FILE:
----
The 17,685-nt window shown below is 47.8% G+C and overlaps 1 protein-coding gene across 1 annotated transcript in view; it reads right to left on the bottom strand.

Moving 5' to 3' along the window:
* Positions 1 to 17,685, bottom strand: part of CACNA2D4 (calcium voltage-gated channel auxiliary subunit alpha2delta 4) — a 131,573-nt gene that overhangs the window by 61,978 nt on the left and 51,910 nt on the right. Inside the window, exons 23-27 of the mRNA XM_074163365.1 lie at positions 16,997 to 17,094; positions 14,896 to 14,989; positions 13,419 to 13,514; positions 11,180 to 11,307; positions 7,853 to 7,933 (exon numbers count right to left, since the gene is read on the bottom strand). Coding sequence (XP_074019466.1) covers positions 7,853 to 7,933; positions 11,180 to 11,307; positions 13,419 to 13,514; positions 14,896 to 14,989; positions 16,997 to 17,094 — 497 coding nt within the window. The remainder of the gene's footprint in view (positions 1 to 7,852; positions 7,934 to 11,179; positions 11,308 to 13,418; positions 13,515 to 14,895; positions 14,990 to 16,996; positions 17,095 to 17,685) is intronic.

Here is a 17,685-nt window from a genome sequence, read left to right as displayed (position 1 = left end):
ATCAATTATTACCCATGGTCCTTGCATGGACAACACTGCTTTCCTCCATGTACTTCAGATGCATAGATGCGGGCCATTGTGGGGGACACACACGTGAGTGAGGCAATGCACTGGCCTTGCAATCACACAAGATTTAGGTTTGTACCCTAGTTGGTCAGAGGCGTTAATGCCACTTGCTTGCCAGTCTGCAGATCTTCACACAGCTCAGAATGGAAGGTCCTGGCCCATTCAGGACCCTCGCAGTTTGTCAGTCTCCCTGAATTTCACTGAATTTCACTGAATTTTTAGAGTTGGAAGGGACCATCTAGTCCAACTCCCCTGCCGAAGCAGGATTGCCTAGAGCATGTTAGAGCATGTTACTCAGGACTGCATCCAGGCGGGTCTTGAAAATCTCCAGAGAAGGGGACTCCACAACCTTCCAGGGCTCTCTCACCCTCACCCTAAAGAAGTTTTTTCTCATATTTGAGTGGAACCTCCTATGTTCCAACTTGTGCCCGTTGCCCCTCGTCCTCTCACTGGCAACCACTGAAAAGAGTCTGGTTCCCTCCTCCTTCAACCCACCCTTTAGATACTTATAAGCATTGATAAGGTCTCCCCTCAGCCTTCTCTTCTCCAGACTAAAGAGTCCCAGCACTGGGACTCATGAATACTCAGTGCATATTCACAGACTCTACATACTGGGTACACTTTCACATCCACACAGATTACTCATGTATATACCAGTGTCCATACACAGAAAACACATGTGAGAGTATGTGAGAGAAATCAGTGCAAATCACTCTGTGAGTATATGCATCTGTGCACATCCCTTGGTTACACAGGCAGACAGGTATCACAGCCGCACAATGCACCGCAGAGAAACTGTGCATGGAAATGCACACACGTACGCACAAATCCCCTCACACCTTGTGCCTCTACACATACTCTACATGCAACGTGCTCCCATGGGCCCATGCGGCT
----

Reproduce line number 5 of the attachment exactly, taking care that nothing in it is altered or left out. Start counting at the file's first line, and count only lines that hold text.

ATCAATTATTACCCATGGTCCTTGCATGGACAACACTGCTTTCCTCCATGTACTTCAGATGCATAGATGCGGGCCATTGTGGGGGACACACACGTGAGTGAGGCAATGCACTGGCCTTGCAATCACACAAGATTTAGGTTTGTACCCTAGTTGGTCAGAGGCGTTAATGCCACTTGCTTGCCAGTCTGCAGATCTTCACACAGCTCAGAATGGAAGGTCCTGGCCCATTCAGGACCCTCGCAGTTTGTCAGTCTCCCTGAATTTCACTGAATTTCACTGAATTTTTAGAGTTGGAAGGGACCATCTAGTCCAACTCCCCTGCCGAAGCAGGATTGCCTAGAGCATGTTAGAGCATGTTACTCAGGACTGCATCCAGGCGGGTCTTGAAAATCTCCAGAGAAGGGGACTCCACAACCTTCCAGGGCTCTCTCACCCTCACCCTAAAGAAGTTTTTTCTCATATTTGAGTGGAACCTCCTATGTTCCAACTTGTGCCCGTTGCCCCTCGTCCTCTCACTGGCAACCACTGAAAAGAGTCTGGTTCCCTCCTCCTTCAACCCACCCTTTAGATACTTATAAGCATTGATAAGGTCTCCCCTCAGCCTTCTCTTCTCCAGACTAAAGAGTCCCAGCACTGGGACTCATGAATACTCAGTGCATATTCACAGACTCTACATACTGGGTACACTTTCACATCCACACAGATTACTCATGTATATACCAGTGTCCATACACAGAAAACACATGTGAGAGTATGTGAGAGAAATCAGTGCAAATCACTCTGTGAGTATATGCATCTGTGCACATCCCTTGGTTACACAGGCAGACAGGTATCACAGCCGCACAATGCACCGCAGAGAAACTGTGCATGGAAATGCACACACGTACGCACAAATCCCCTCACACCTTGTGCCTCTACACATACTCTACATGCAACGTGCTCCCATGGGCCCATGCGGCT